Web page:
Stadium tragedy will not hurt World Cup bid – Safa, Fifa

The death of 43 people in Wednesday night’s stadium tragedy in Johannesburg will not affect plans to bid for the World Cup finals in 2010, according to world governing body Fifa and Safa CEO Danny Jordaan.

Fifa communications director Keith Cooper told SkySports on Thursday that a lot would have to be learned from the incident, but this would not necessarily impact on South Africa’s chances of hosting the event.

The world football controlling body announced that the 2010 World Cup would definitely go to Africa, and South Africa has already confirmed it would bid to host the event after failing to win the 2006 spectacle, which went to Germany.

“This was a tragic incident that is not good for the image of our soccer but we will be able to learn and make sure the mistakes never happen again,” said Safa CEO Danny Jordaan.

World soccer’s governing body, FIFA, expressed sorrow at the tragedy but said that they were waiting for official confirmation of the causes before making a formal statement later on Thursday.

“The president and the whole of the FIFA family are deeply distressed by the tragedy in South Africa and are in mourning along with all the families affected by the events,” a FIFA spokesman said on behalf of president Sepp Blatter.

South Africa’s worst sporting tragedy happened during a vital league match between the country’s two most popular teams – Kaizer Chiefs and Orlando Pirates — at the Ellis Park stadium.

Jordaan said he would be meeting with fellow soccer administrators on Thursday morning and said he expected that several decisions on future Chiefs and Pirates derbies would be made.

“There is no way we can allow this fixture to be played at night in future. It is too dangerous,” he said.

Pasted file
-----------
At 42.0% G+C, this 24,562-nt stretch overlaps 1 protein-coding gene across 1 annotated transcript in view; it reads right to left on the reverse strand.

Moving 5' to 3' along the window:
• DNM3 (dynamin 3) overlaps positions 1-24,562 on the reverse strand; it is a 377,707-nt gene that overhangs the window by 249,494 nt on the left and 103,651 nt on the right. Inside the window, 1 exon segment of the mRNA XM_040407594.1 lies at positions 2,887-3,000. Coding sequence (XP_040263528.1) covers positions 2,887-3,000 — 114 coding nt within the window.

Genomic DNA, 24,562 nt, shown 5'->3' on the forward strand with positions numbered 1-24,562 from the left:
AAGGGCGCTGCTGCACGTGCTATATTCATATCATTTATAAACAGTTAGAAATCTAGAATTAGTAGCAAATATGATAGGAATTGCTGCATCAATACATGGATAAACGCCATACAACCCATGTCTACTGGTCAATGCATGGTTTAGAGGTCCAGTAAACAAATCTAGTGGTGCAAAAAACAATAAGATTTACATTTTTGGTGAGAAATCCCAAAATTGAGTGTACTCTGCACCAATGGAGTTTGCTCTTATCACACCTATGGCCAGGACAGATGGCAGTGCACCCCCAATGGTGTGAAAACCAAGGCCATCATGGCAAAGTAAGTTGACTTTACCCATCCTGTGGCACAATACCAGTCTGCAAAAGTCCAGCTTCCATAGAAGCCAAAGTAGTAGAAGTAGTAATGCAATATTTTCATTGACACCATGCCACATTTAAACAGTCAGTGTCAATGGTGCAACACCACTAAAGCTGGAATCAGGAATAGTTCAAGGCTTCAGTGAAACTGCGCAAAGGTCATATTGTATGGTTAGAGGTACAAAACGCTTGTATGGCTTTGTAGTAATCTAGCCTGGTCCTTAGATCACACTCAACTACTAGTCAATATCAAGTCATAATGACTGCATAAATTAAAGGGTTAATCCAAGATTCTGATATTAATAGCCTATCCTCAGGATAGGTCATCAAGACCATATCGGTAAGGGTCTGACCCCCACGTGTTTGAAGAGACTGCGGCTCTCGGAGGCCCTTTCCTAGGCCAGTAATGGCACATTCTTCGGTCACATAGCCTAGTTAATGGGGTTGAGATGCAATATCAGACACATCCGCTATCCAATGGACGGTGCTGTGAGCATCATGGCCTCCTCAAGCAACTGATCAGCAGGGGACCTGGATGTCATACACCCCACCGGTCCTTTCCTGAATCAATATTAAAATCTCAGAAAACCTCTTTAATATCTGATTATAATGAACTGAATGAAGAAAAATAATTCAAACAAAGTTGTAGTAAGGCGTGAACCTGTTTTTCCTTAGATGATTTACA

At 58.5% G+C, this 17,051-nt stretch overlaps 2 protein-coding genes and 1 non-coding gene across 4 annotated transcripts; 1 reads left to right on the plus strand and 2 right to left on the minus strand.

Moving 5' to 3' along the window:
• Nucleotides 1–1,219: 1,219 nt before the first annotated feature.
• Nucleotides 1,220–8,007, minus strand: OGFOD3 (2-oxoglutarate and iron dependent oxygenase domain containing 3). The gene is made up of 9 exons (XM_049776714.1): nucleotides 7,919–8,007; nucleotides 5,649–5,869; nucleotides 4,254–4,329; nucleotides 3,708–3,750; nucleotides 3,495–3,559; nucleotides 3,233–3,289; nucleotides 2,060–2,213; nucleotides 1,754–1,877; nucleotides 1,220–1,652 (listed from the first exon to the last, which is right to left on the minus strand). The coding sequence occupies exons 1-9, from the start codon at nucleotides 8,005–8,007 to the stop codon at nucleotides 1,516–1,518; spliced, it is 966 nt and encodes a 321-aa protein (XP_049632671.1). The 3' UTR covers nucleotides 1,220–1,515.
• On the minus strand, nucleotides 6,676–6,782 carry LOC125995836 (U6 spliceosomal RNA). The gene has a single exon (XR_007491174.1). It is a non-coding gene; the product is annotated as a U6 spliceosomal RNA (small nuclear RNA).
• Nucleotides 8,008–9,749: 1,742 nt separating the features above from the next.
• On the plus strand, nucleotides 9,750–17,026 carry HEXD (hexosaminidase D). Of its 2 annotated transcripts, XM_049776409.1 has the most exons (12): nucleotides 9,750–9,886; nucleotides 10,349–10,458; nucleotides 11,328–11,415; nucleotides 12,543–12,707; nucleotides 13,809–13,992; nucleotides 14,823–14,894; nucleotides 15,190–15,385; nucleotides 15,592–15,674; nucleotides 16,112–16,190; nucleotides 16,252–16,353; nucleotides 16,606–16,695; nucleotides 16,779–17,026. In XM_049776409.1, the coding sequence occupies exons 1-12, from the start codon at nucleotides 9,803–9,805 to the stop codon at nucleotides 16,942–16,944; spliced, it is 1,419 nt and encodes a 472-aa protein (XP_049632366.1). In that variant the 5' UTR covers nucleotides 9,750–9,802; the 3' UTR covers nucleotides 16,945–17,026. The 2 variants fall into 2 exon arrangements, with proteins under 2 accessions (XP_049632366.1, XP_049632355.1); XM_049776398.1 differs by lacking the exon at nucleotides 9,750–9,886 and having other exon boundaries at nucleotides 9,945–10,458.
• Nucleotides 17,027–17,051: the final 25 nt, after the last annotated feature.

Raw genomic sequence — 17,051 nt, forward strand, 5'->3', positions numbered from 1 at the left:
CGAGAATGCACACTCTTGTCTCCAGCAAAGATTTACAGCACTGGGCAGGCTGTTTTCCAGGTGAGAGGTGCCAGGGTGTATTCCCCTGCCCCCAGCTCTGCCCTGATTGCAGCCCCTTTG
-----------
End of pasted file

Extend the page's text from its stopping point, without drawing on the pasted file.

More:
He also said he would seek to have tickets for future games between South Africa’s two best-supported teams sold exclusively beforehand and not at the stadium before the match.

It was the crush of thousands of ticket less fans that led to the tragedy, he added.

South Africa are one of several African countries who have stated their intention to bid for the finals in 2010 following a FIFA decision that the event would be hosted on the continent, if a suitable proposal was put forward.

Earlier this week, South African officials decided to postponed plans for a launch of their 2010 bid next month, saying it was too early to start campaigning.

“We are only going to officially launch at the World Cup finals in Asia next year, so it’s is still a very long way off,” said Jordaan.

South Africa made an unsuccessful bid for the 2006 World Cup finals, losing by just one vote to Germany in controversial circumstances last year.

While many people, particularly relatives of the victims, are trying to come to terms with the disaster, many questions remain unanswered. Security logistics will also be under the spotlight as there was clearly not enough security in and around the stadium.

Hosts Chiefs have come under criticism for their decision to take the match to Ellis Park, which can only accommodate 65 000 spectators, as opposed to Soccer City in Nasrec, which can take close to 80 000 supporters.

The Premier League has already announced they will launch an inquiry into the matter, but they are not without blame in this tragic incident. Security logistics are the responsibilities of the hosts clubs, but for matches of this magnitude, the league should have been actively involved.

When PSL chief of security David Thidiela announced his early retirement last month, the league said a committee would be in place to deal with security measures. After what happened on Wednesday, there is doubt whether that body is indeed effective.